Relay uses a strict mutation API for modifying the state of your application. This API makes mutations predictable to the client.

On the client-side, Relay also requires you to specify how it should interpret the response from your GraphQL server, which may require your server-side mutations to return payloads with specific fields.

Mutation root

To add mutations to your GraphQL schema, define a mutation type and pass it to your schema:

# Define the mutation type
MutationType = GraphQL::ObjectType.define do
  name "Mutation"
  # ...

# and pass it to the schema
MySchema = GraphQL::Schema.define do
  query QueryType
  mutation MutationType

Like QueryType, MutationType is a root of the schema.

Mutation fields

Members of MutationType are mutation fields. For GraphQL in general, mutation fields are identical to query fields except that they have side-effects (which mutate application state, eg, update the database).

For Relay-compliant GraphQL, a mutation field must comply to a strict API. GraphQL::Relay includes a mutation definition helper (see below) to make it simple.

After defining a mutation (see below), add it to your mutation type:

MutationType = GraphQL::ObjectType.define do
  name "Mutation"
  # Add the mutation's derived field to the mutation type
  field :addComment, field: AddCommentMutation.field
  # ...

Relay mutations

To define a mutation, use GraphQL::Relay::Mutation.define. Inside the block, you should configure:

Whereas you can have whatever combination and number of input_fields you wish, Relay expects different return fields when using certain mutator configuration you use on the client-side:

For example:

AddCommentMutation = GraphQL::Relay::Mutation.define do
  # Used to name derived types, eg `"AddCommentInput"`:
  name "AddComment"

  # Accessible from `inputs` in the resolve function:
  input_field :postId, !types.ID
  input_field :authorId, !types.ID
  input_field :body, !types.String

  # The result has access to these fields,
  # resolve must return a hash with these keys.
  # On the client-side this would be configured
  # as RANGE_ADD mutation, so our returned fields
  # must conform to that API.
  return_field :post, PostType
  return_field :commentsConnection, CommentType.connection_type
  return_field :newCommentEdge, CommentType.edge_type

  # The resolve proc is where you alter the system state.
  resolve ->(object, inputs, ctx) {
    post = Post.find(inputs[:postId])
    comments = post.comments
    new_comment = inputs[:authorId], body: inputs[:body])!

    # Use this helper to create the response that a
    # client-side RANGE_ADD mutation would expect.
    range_add =
      parent: post,
      collection: comments,
      item: new_comment,
      context: ctx,

    response = {
      post: post,
      commentsConnection: range_add.connection,
      newCommentEdge: range_add.edge,

Derived Objects

graphql-ruby uses your mutation to define some members of the schema. Under the hood, GraphQL creates:

Each of these derived objects maintains a reference to the parent Mutation in the mutation attribute. So you can access it from the derived object:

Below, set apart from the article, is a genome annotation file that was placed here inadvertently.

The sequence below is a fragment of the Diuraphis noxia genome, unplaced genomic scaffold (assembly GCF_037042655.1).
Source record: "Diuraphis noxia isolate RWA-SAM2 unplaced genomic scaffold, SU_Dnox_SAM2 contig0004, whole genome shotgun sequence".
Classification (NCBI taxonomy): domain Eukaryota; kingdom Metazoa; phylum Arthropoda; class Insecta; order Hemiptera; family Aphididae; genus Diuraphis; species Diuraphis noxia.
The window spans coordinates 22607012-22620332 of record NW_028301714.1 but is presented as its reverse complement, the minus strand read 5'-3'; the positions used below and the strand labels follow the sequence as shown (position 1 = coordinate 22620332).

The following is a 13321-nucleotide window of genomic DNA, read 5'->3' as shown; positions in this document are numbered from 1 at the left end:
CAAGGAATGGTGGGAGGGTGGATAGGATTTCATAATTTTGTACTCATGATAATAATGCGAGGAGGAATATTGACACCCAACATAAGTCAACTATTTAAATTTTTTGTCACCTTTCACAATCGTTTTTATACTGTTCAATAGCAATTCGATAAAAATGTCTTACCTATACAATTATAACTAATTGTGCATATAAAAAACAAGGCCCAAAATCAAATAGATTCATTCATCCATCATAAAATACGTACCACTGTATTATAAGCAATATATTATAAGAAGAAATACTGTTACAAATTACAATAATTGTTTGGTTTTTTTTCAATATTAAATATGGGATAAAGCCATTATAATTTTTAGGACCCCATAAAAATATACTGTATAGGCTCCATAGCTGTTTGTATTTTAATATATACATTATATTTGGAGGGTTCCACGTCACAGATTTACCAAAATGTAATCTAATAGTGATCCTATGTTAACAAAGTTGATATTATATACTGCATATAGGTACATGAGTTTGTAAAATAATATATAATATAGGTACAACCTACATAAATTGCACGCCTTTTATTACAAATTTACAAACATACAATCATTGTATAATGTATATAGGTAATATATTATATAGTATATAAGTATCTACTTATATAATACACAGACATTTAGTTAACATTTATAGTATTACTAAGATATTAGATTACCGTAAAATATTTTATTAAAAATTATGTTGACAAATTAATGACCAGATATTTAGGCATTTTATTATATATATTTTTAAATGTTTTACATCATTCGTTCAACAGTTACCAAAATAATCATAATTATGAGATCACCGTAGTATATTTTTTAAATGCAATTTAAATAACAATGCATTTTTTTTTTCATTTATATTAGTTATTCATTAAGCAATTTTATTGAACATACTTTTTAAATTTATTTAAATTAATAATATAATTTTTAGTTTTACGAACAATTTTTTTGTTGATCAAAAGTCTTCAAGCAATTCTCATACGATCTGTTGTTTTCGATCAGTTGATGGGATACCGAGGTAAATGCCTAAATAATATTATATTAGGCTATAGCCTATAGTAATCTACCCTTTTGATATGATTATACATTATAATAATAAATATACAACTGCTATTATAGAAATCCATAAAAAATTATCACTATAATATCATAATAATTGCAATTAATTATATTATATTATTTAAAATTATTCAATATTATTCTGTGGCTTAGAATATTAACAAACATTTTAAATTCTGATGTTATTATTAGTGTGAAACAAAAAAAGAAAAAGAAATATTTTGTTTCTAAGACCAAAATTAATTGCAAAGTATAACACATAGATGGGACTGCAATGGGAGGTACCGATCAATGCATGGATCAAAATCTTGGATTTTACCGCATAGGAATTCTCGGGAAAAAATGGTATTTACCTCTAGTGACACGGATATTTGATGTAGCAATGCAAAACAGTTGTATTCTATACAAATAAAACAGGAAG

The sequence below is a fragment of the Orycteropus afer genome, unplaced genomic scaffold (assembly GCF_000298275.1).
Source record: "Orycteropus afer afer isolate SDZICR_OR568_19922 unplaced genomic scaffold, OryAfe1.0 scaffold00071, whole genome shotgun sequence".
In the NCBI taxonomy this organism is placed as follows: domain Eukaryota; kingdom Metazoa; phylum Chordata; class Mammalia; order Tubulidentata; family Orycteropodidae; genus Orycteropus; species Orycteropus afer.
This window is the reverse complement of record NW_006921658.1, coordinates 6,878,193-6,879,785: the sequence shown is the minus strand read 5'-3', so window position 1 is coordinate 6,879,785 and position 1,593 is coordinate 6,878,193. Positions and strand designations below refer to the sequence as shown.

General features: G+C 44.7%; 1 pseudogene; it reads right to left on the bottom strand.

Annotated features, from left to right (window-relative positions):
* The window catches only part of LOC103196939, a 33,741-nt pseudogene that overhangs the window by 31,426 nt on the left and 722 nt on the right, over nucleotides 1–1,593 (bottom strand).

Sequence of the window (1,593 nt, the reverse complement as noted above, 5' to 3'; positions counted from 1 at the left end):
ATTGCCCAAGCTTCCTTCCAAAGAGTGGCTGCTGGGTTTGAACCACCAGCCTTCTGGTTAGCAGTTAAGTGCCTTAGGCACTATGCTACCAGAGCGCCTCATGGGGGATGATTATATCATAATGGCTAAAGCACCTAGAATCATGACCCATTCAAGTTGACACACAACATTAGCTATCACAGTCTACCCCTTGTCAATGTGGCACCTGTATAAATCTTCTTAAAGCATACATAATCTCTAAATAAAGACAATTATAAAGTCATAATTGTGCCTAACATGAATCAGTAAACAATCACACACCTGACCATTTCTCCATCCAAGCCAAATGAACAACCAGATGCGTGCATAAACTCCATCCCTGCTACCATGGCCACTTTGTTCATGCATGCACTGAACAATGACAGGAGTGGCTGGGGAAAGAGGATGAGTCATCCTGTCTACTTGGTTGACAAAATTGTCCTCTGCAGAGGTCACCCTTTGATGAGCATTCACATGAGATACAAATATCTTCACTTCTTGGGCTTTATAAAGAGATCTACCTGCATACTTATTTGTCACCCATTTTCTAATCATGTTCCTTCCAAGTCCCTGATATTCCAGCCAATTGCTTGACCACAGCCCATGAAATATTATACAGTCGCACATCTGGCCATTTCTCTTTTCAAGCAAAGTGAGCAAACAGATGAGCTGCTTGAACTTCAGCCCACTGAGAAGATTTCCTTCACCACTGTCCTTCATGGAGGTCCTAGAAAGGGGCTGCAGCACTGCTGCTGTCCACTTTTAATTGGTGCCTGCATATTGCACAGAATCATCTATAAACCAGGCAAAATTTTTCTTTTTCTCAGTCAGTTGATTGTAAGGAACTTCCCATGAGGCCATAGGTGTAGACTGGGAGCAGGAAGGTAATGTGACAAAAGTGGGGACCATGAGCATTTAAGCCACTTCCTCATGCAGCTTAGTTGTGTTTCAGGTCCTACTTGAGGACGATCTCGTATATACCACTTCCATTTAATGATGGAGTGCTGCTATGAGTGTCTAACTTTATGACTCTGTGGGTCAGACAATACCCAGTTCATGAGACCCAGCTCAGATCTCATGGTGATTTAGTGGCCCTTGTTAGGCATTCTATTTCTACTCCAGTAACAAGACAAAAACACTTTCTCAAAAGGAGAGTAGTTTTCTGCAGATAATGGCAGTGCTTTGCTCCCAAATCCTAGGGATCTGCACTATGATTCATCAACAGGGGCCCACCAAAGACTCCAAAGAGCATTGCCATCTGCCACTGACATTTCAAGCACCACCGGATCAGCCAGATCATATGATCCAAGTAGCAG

# Define a mutation:
AddCommentMutation = GraphQL::Relay::Mutation.define { ... }
# Get the derived input type:
AddCommentMutationInput = AddCommentMutation.input_type
# Reference the parent mutation:
# => #<GraphQL::Relay::Mutation @name="AddComment">

Mutation Resolution

In the mutation’s resolve function, it can mutate your application state (eg, writing to the database) and return some results.

resolve is called with:

It must return a hash whose keys match your defined return_fields. (Or, if you specified a return_type, you can return an object suitable for that type.)

Specify a Return Type

Instead of specifying return_fields, you can specify a return_type for a mutation. This type will be used to expose the object returned from resolve.

CreateUser = GraphQL::Relay::Mutation.define do
  return_type UserMutationResultType
  # ...
  resolve ->(obj, input, ctx) {
    user = User.create(input)
    # this object will be treated as `UserMutationResultType`, client_mutation_id: input[:clientMutationId])

If you provide your own return type, it’s up to you to support clientMutationId

Specifying a Return Interface

An alternative to defining the whole return type from scratch is to specify return_interfaces. The result of the resolve block will be passed to the field definitions in the interfaces, and both interface-specific and mutation-specific fields will be available to clients.

MutationResult = GraphQL::InterfaceType.define do
  name "MutationResult"
  field :success, !types.Boolean
  field :notice, types.String
  field :errors, types[ValidationError]

CreatePost = GraphQL::Relay::Mutation.define do
  # ...
  return_field :slug, types.String
  return_field :url, types.String
  return_interfaces [MutationResult],

  # clientMutationId will also be available automatically
  resolve ->(obj, input, ctx) {
    post, notice = Post.create_with_input(...)
      success: post.persisted?
      notice: notice
      url: post.url
      errors: post.errors